These Workouts Won’t Trigger Your Rosacea
When you have rosacea, you learn to avoid the triggers that can cause you to flare-up — like exercise. That said, physical activity is essential for one’s physical and mental health.
If you ask your dermatologist “does exercise cause rosacea flare ups ?” they will likely tell you yes – but don’t be discouraged. There are low impact workouts that can keep you active without triggering your symptoms.
When The National Rosacea Society surveyed 1,261 rosacea patients, they found that exercise impacted 83 percent of the group. Modified routines, however, reduced symptoms in 89 percent of the patients surveyed!
Despite what you may think, you don’t have to sacrifice your physical fitness for your skin, or vice versa. These are the low impact workouts that will allow you to get active without causing your rosacea to flare up:
Swimming & Aqua Aerobics:
Water activities are low impact but will also get you moving your muscles. Additionally, water will keep you cool, which helps to keep you from overheating — after all, heat is a common trigger of rosacea flare-ups.
While saltwater pools are recommended in the case that chlorine irritates your skin, according to Everyday Health, chlorine can actually kill microorganisms like bacteria and fungi that are known to trigger rosacea.
Tai-Chi, Yoga & Pilates
Not only are Tai-Chi, yoga and Pilates low impact workouts that allow you to move your body around, they also reduce stress. Stress is a major rosacea trigger, and these workouts help you to relax and stretch out your body.
It’s a win-win! These calming, meditative workouts will increase your flexibility, let you get active without worsening your symptoms, and help you to combat other triggers!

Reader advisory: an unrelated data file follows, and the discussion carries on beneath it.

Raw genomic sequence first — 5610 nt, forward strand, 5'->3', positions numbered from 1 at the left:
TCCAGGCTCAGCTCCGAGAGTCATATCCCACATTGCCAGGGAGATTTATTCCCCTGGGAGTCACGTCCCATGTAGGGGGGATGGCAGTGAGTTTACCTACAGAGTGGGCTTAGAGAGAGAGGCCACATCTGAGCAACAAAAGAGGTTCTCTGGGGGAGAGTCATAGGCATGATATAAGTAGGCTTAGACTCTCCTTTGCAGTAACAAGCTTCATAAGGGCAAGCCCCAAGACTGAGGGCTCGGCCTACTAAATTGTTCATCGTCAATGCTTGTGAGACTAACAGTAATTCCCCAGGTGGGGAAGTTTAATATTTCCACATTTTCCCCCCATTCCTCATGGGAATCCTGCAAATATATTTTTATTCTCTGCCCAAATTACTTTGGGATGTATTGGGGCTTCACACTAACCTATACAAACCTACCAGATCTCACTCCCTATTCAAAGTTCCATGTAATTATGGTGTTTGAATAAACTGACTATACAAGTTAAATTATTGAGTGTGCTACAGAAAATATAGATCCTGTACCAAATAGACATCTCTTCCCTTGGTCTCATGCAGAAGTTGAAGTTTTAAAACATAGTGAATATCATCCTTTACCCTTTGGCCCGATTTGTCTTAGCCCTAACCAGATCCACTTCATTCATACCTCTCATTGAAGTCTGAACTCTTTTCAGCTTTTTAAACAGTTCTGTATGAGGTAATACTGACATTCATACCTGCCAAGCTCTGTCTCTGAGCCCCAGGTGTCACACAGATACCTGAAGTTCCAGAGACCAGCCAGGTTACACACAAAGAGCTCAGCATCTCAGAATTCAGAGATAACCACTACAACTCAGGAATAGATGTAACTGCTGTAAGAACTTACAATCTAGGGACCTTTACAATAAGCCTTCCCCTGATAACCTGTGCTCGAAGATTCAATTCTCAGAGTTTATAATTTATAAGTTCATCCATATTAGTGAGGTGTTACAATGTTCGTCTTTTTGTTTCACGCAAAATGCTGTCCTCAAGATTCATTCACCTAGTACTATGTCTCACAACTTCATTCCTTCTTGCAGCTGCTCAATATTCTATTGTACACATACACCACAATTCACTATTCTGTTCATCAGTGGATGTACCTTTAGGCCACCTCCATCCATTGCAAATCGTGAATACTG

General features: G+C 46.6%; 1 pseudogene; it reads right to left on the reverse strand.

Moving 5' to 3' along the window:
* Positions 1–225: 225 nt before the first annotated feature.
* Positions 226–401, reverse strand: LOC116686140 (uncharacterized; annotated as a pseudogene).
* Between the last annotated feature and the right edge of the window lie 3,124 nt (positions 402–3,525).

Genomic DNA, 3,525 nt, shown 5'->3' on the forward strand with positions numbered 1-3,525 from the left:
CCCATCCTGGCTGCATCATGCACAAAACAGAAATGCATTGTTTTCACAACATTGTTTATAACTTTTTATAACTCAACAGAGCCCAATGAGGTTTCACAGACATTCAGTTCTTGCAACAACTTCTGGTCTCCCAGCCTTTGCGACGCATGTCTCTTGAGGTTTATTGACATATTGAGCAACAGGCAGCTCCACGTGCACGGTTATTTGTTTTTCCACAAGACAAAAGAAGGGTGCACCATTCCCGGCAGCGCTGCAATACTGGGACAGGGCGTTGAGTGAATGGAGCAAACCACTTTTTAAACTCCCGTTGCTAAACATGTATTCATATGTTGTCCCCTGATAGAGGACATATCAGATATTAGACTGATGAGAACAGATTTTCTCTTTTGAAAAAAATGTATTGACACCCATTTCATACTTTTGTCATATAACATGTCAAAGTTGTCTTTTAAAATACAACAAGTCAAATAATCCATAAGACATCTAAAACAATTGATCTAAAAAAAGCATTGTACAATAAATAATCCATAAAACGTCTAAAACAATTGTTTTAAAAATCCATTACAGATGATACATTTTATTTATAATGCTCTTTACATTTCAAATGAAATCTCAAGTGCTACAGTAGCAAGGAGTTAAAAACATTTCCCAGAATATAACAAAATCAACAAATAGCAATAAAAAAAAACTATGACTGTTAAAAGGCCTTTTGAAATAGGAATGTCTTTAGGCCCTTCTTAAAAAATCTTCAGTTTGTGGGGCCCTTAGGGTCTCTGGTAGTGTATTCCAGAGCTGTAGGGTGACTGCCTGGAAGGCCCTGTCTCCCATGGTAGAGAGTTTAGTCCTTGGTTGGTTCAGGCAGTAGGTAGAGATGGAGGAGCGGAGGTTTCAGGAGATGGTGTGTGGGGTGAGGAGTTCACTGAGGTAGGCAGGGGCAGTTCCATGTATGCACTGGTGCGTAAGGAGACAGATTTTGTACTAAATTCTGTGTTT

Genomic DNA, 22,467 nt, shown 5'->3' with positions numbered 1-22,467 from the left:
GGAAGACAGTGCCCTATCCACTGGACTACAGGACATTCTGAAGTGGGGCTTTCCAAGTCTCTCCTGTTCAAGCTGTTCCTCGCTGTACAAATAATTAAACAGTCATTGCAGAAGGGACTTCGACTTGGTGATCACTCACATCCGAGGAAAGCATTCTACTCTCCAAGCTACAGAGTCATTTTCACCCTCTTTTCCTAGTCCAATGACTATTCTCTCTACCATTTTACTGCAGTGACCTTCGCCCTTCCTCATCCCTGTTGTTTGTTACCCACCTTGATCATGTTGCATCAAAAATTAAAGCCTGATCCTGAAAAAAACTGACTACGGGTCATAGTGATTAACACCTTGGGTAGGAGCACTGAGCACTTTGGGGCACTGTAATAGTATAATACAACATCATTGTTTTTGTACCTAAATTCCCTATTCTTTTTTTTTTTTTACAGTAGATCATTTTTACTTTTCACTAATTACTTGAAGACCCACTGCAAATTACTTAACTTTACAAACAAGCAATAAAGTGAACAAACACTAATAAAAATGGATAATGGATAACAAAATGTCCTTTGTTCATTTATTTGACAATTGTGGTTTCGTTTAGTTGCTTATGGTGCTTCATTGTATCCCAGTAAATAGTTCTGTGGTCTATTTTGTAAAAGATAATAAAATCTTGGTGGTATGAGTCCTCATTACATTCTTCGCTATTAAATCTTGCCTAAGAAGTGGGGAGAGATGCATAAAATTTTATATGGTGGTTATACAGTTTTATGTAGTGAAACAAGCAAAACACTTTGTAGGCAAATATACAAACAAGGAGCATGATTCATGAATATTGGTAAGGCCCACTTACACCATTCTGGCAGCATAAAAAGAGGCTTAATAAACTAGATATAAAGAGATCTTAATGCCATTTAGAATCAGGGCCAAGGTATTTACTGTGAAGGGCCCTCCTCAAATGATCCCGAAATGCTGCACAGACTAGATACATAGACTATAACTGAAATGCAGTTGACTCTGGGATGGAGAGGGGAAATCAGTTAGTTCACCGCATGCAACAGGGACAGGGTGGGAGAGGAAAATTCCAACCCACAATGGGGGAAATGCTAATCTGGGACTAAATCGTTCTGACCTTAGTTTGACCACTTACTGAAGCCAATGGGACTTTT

15 Minute Workouts
Exercising for long periods can also trigger rosacea symptoms, which is why it’s suggested to break up your workouts into 15 minute periods.
There are plenty of short workouts available online on YouTube that you can follow for condensed, low impact routines. If you are dealing with rosacea, avoid working out for over 45 minutes at a time.
Cardio — like jogging — is a high impact workout that can trigger your rosacea symptoms. That said, cardio is even more of a trigger if you run outside in the heat — let’s not forget that overheating is a major cause for flare-ups.
Alternatively, try getting out of the house earlier before it gets too hot — and instead of jogging, try speed walking to get your heart rate up without exerting yourself too much.
Keeping your workouts indoors will help you to stay cool and avoid heat and the sun. After all, sunscreen can be sweat off and UV rays can be detrimental even if you don’t have rosacea. Working out inside will also make it possible for you to control the conditions you are exercising in.
Your rosacea shouldn’t prevent you from getting active — if you have rosacea you can work out, it just means you need to be cautious of pushing your body too hard. Exercise doesn’t need to mean overexerting yourself — it can mean just moving around.